For all servers, Extended Technologies notified us of CPU use, disk space, low memory and network adapter issues. On Windows servers, it monitors Windows services, Active Directory and system registry health. Argent's True Round Trip Time measurement feature, which tests an Exchange server by sending and receiving real e-mails and noting elapsed times, gave us early warnings of potential Exchange faults and performance problems.

Like all the products tested, Extended Technologies can take corrective actions, either by running a program, running a script, restarting a failed Windows background service or rebooting a server. Impressively, Argent Extended Technologies also can issue SQL statements (to trigger, for example, the running of an Oracle process).

Extended Technologies uses Argent's concept of SuperMaps to graphically depict the network. This feature let us supply a variety of underlying maps, which could contain any images we chose (such as Google Earth satellite photos, schematics or campus and building drawings), as well as the location on the maps of the network's devices and servers. We used SuperMap hot links to designate hierarchical maps. As it monitored the network, Extended Technologies encoded device or server status in color. Drilling down through the various SuperMaps revealed a wealth of data regarding each trouble alert. Extended Technologies also offers a completely customizable dashboard to give you at-a-glance information on the health and level of network activity.

Extended Technologies supplies its customers with a run-time version of Crystal Reports, and designing new custom reports is a breeze. Out of the box, Extended Technologies' reports are perfectly suitable for tracking problem resolutions, following historical trends and planning for future network capacity.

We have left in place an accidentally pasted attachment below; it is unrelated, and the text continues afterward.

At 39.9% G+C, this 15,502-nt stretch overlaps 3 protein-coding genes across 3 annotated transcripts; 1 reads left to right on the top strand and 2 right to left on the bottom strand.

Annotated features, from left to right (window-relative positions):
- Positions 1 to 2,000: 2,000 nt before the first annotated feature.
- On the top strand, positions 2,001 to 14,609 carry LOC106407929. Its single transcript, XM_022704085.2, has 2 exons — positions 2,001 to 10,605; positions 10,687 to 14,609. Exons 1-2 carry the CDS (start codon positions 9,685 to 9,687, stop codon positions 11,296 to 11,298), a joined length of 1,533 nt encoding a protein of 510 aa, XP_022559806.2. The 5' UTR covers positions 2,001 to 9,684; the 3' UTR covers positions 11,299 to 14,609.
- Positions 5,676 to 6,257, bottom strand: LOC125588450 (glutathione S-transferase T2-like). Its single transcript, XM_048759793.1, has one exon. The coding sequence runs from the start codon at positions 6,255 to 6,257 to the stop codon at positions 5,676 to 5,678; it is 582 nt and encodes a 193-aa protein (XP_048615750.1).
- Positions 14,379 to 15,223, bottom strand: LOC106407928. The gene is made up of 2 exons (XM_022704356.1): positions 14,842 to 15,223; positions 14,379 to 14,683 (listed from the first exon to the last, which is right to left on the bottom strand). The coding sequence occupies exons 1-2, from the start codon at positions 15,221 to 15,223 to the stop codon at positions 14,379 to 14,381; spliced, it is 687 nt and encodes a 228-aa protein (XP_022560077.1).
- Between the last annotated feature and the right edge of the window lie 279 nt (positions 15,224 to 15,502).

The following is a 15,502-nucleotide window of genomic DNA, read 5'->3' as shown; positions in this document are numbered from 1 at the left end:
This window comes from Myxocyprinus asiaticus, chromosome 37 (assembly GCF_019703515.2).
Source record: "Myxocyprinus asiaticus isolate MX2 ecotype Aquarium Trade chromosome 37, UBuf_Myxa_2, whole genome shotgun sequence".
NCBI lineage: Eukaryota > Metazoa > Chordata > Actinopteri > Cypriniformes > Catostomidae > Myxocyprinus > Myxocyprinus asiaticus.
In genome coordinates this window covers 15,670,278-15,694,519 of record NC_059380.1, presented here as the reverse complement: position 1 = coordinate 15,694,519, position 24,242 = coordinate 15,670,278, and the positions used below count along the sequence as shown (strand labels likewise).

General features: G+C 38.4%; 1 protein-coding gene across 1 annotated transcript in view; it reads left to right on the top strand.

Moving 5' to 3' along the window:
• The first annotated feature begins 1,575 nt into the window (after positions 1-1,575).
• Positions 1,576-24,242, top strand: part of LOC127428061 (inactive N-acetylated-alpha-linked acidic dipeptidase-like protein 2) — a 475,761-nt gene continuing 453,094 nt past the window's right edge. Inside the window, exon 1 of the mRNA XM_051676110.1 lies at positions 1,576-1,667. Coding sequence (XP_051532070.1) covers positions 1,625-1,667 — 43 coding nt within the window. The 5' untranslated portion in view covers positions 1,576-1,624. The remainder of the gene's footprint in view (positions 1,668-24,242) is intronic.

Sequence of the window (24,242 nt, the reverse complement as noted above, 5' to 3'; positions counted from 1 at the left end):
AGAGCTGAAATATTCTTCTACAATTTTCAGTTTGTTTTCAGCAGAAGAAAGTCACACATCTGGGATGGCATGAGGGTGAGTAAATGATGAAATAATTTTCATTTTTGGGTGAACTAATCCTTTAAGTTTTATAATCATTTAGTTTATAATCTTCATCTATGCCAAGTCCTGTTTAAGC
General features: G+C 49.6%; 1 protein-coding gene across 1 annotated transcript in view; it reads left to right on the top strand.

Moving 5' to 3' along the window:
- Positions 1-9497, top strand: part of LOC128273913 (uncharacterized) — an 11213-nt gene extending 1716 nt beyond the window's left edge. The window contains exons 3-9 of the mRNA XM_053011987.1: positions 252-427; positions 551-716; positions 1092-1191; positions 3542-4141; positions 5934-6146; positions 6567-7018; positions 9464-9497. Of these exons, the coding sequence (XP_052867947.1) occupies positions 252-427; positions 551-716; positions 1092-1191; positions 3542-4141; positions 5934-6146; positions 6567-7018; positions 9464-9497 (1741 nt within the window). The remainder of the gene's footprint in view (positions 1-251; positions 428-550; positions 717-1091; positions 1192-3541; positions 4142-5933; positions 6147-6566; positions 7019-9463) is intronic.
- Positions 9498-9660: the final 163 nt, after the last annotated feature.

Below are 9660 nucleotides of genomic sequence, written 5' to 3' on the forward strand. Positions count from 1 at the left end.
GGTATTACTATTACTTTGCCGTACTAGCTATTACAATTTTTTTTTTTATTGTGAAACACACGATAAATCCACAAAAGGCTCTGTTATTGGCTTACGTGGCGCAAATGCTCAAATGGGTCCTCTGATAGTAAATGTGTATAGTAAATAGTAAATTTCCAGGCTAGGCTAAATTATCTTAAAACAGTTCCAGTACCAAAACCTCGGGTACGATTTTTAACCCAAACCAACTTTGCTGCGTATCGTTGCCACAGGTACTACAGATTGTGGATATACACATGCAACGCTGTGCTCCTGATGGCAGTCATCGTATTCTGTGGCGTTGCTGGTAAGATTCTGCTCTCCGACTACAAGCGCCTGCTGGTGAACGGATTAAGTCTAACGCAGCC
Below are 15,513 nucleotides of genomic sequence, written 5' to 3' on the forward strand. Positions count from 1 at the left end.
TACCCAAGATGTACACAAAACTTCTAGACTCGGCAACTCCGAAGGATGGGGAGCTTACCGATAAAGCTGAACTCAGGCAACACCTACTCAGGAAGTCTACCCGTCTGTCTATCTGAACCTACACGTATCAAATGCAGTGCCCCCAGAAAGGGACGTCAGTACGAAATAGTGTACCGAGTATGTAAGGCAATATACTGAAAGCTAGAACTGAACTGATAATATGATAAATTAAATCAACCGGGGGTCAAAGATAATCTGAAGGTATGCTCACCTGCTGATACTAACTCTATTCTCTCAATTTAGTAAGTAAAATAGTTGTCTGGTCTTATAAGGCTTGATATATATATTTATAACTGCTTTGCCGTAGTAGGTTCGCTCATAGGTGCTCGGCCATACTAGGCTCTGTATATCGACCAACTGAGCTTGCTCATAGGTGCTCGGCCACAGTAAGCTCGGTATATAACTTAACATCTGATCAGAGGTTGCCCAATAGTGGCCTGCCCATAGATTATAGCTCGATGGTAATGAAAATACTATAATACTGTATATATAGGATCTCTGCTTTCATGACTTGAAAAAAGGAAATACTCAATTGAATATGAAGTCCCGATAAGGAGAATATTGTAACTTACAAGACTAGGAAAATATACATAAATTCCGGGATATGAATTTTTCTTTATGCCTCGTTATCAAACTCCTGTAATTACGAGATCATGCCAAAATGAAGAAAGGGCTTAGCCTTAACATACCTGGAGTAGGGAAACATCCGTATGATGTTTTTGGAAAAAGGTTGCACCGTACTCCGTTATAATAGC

Extended Technologies' documentation is comprehensive, easy to follow and accurate, although it's presented in an online rather than a hard-copy format. Extended Technologies installed in less than 10 minutes.

Netcordia NetMRI network appliance

NetMRI's forté lies in problem analysis. Each NetMRI appliance, which typically connects to a central pathway on the network and can monitor as many as 2,000 devices, contains a large body of expert system knowledge developed by Netcordia. The company says the appliance can tap into these expert rules to assess, audit and proactively detect more than 200 system configuration and network QoS issues.

NetMRI promptly and unerringly pinpointed and alerted us to all the network, application and server problems we threw at it - outages, slowdowns and overburdened devices, degraded links and overtaxed computers. NetMRI notifies administrators - and others via escalation, if the problem persists - using e-mail and pager. For problems susceptible to automatic repair, NetMRI can run scripts and external programs, reboot a server and restart a failed background service.

While other appliances typically require ASCII-terminal-based initial configuration, NetMRI uses a browser-based wizard for painless and quick configuration.

NetMRI's discovery feature quickly and efficiently gave us an accurate inventory of our network devices and computers. Starting with IP address ranges we specified, a seed router we pointed at or Comma Separated Value data we imported, the NetMRI unit identified our routers, switches, servers and clients. At a frequency you specify, NetMRI automatically looks for and catalogs new devices on the network.

NetMRI's monitoring function has a sophisticated threshold facility that an IT manager can use to precisely express unacceptable activity levels on the network at specific times of the day for specific days of the week. NetMRI's Routing Neighbor Analysis feature is especially helpful in that it alerts you to changes in live routing pathways. This feature not only informs you about WAN link outages, but also specifies the links that will shoulder the new traffic burdens as a result of those outages.

The NetMRI device has an intuitive, browser-based user interface. Categories of user interactions, such as Reports, Issues, Results, Settings and Tools, appear across the top of the browser window. There is an expandable tree of views and actions you can select within each category.

Netcordia's central console, Operations Center, greatly enhances NetMRI's scalability by coordinating, controlling and collecting data from multiple NetMRI devices. The vendor says one NetMRI Operations Center can monitor a network of 20,000 or more routers, switches and firewalls -roughly 10 NetMRI appliances worth.